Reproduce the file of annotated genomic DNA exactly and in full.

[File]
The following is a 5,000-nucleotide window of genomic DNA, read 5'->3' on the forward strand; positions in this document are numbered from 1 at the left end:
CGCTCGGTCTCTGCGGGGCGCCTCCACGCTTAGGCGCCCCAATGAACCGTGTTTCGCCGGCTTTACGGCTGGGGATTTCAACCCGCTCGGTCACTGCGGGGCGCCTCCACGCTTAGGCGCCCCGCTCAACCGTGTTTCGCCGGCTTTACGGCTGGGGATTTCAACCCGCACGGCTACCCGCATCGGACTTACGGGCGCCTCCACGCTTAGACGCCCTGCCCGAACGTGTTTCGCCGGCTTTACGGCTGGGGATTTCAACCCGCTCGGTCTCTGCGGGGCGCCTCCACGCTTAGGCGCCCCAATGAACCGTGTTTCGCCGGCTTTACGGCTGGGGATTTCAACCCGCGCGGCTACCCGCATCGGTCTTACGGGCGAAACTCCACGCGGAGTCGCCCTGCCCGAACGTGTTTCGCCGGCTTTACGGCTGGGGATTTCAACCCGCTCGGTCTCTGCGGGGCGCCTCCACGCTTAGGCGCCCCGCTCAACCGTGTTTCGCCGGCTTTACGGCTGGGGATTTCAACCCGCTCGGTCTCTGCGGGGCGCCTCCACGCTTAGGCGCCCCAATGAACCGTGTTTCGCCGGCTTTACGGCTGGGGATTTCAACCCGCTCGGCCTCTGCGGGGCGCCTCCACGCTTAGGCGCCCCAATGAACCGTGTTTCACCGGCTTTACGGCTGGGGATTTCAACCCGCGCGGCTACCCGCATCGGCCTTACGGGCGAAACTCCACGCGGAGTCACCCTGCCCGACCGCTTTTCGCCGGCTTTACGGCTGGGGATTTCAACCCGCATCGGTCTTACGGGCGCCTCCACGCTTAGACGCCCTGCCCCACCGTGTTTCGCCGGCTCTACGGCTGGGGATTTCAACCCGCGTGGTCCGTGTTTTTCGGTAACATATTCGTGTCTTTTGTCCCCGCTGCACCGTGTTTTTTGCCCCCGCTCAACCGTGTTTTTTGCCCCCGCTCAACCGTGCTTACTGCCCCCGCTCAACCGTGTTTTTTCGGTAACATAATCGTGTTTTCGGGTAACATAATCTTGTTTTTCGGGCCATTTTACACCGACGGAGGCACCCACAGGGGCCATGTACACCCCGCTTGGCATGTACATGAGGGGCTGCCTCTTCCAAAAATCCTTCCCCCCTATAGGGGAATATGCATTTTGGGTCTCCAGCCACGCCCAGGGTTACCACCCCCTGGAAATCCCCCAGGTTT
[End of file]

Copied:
The following is a 5,000-nucleotide window of genomic DNA, read 5'->3' on the forward strand; positions in this document are numbered from 1 at the left end:
CGCTCGGTCTCTGCGGGGCGCCTCCACGCTTAGGCGCCCCAATGAACCGTGTTTCGCCGGCTTTACGGCTGGGGATTTCAACCCGCTCGGTCACTGCGGGGCGCCTCCACGCTTAGGCGCCCCGCTCAACCGTGTTTCGCCGGCTTTACGGCTGGGGATTTCAACCCGCACGGCTACCCGCATCGGACTTACGGGCGCCTCCACGCTTAGACGCCCTGCCCGAACGTGTTTCGCCGGCTTTACGGCTGGGGATTTCAACCCGCTCGGTCTCTGCGGGGCGCCTCCACGCTTAGGCGCCCCAATGAACCGTGTTTCGCCGGCTTTACGGCTGGGGATTTCAACCCGCGCGGCTACCCGCATCGGTCTTACGGGCGAAACTCCACGCGGAGTCGCCCTGCCCGAACGTGTTTCGCCGGCTTTACGGCTGGGGATTTCAACCCGCTCGGTCTCTGCGGGGCGCCTCCACGCTTAGGCGCCCCGCTCAACCGTGTTTCGCCGGCTTTACGGCTGGGGATTTCAACCCGCTCGGTCTCTGCGGGGCGCCTCCACGCTTAGGCGCCCCAATGAACCGTGTTTCGCCGGCTTTACGGCTGGGGATTTCAACCCGCTCGGCCTCTGCGGGGCGCCTCCACGCTTAGGCGCCCCAATGAACCGTGTTTCACCGGCTTTACGGCTGGGGATTTCAACCCGCGCGGCTACCCGCATCGGCCTTACGGGCGAAACTCCACGCGGAGTCACCCTGCCCGACCGCTTTTCGCCGGCTTTACGGCTGGGGATTTCAACCCGCATCGGTCTTACGGGCGCCTCCACGCTTAGACGCCCTGCCCCACCGTGTTTCGCCGGCTCTACGGCTGGGGATTTCAACCCGCGTGGTCCGTGTTTTTCGGTAACATATTCGTGTCTTTTGTCCCCGCTGCACCGTGTTTTTTGCCCCCGCTCAACCGTGTTTTTTGCCCCCGCTCAACCGTGCTTACTGCCCCCGCTCAACCGTGTTTTTTCGGTAACATAATCGTGTTTTCGGGTAACATAATCTTGTTTTTCGGGCCATTTTACACCGACGGAGGCACCCACAGGGGCCATGTACACCCCGCTTGGCATGTACATGAGGGGCTGCCTCTTCCAAAAATCCTTCCCCCCTATAGGGGAATATGCATTTTGGGTCTCCAGCCACGCCCAGGGTTACCACCCCCTGGAAATCCCCCAGGTTT